Rep. Trey Gowdy (R-S.C.) appeared on Fox News’ “On the Record” with Greta Van Susteren last Friday. He had some choice words for Rep. Jim Moran (D-Va.), who recently requested a pay raise for members of Congress.
“I know a lot of people in the world who are underpaid. In fact, I live with one who’s a schoolteacher. But members of Congress are incredibly blessed and fortunate to have the jobs that we have,” Gowdy told Van Susteren. “Nobody makes us run. Every two years we offer for public office, and if you don’t want to do it, then don’t run. But the notion that you can make $174,000 in this country and be underpaid is laughable. We are better off than 99.9 percent of the people that we claim to work for, and I would be embarrassed to say that given our job performance and our salary, that we are anything other than grossly overcompensated.”
Since Democrat Congressman Jim Moran’s original statement about lawmakers not being able to live “decently” at their current income level, he’s faced a considerable amount of criticism from his colleagues in the House.
Van Susteren explained that she wouldn’t be opposed to a congressional pay raise if they actually accomplished things like tax reform, cutting the budget and immigration reform. However, Gowdy adamantly disagreed and reminded Van Susteren that there are many other occupations that do far more yet receive far less compensation.
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“There are equally important jobs like law enforcement and firefighters and education and anyone who takes care of children who make far less,” the House Republican noted, “My wife makes a fifth of what I make, my sheriff makes less than half of what I make, and they do a great job.”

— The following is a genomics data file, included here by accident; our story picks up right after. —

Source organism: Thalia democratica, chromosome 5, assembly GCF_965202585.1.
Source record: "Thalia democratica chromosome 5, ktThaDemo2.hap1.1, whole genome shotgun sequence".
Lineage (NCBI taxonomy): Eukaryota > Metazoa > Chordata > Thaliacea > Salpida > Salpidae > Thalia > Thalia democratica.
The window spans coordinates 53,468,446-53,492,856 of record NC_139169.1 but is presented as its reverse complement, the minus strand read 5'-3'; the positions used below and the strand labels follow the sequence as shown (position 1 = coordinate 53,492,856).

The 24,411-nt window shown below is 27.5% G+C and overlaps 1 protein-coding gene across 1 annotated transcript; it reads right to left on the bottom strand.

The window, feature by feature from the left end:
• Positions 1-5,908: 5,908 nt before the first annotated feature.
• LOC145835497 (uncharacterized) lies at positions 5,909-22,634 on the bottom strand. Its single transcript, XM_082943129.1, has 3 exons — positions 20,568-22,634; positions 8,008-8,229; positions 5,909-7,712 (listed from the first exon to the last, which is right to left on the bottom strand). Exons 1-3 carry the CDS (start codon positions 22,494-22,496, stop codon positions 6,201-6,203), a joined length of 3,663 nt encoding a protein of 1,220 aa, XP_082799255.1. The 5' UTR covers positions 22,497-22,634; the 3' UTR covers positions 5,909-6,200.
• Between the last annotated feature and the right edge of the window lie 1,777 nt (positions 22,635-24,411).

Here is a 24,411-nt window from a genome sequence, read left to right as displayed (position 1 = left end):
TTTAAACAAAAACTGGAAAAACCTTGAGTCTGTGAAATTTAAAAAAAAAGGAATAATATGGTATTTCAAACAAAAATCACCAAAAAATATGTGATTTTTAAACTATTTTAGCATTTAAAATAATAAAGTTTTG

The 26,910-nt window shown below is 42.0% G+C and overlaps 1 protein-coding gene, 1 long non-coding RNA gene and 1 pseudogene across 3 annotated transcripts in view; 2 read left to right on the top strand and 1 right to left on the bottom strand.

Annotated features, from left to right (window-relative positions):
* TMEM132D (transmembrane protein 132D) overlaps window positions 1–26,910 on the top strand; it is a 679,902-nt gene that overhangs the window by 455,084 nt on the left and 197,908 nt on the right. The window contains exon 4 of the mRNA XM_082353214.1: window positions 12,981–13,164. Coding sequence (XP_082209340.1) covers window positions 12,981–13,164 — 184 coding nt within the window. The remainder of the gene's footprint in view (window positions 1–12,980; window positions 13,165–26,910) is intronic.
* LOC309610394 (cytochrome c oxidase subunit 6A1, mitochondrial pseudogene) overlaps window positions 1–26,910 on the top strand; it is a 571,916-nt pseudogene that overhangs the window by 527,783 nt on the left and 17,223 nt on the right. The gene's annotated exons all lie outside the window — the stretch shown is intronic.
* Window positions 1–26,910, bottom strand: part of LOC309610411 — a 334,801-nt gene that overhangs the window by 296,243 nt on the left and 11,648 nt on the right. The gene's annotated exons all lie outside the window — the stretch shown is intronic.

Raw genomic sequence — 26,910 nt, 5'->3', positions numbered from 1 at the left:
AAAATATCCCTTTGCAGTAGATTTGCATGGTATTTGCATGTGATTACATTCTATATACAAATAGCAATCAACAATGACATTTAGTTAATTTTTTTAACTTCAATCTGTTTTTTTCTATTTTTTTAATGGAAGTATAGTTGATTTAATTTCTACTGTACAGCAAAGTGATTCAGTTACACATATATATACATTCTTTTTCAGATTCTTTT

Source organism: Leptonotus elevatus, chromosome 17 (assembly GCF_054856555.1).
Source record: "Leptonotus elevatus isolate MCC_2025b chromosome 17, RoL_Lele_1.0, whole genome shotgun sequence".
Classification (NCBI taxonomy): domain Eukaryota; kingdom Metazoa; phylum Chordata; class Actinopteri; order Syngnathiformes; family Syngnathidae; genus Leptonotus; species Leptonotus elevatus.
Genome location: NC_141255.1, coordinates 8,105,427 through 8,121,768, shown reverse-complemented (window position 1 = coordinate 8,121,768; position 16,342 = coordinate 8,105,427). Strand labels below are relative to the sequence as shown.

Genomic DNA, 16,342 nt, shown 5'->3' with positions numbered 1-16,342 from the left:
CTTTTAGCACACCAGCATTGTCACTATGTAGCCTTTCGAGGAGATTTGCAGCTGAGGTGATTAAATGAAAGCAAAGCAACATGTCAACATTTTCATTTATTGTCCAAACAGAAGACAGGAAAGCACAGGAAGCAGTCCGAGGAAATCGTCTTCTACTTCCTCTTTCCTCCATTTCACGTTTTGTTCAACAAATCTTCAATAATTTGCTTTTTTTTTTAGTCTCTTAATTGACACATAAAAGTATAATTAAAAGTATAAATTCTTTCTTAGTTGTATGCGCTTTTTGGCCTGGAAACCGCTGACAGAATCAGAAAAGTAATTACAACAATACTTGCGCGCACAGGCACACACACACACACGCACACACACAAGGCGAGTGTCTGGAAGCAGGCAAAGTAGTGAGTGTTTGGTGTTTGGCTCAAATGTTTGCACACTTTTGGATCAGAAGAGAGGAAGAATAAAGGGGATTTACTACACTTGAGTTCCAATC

Rep. Gowdy argued that “public service” means you “give something up” and get “compensation in other ways.” These benefits include “working in the capital,” “being a part of history,” and “being able to vote for your fellow citizens, all of which is priceless.”
“If you think you can make more money in the private sector, then don’t run for office. If you think you can make more money practicing law, then practice law,” the congressman asserted, “But don’t run for office and then complain about the salary because you know what it is when you file.”
Rep. Gowdy made some excellent points, but then again, Congress hasn’t really been known lately for its willingness to accept such common sense ideas. Fortunately, though, the South Carolina House Republican stated that, other than Rep. Moran, he is not aware of anyone else in Congress that feels the same way about getting a pay raise.
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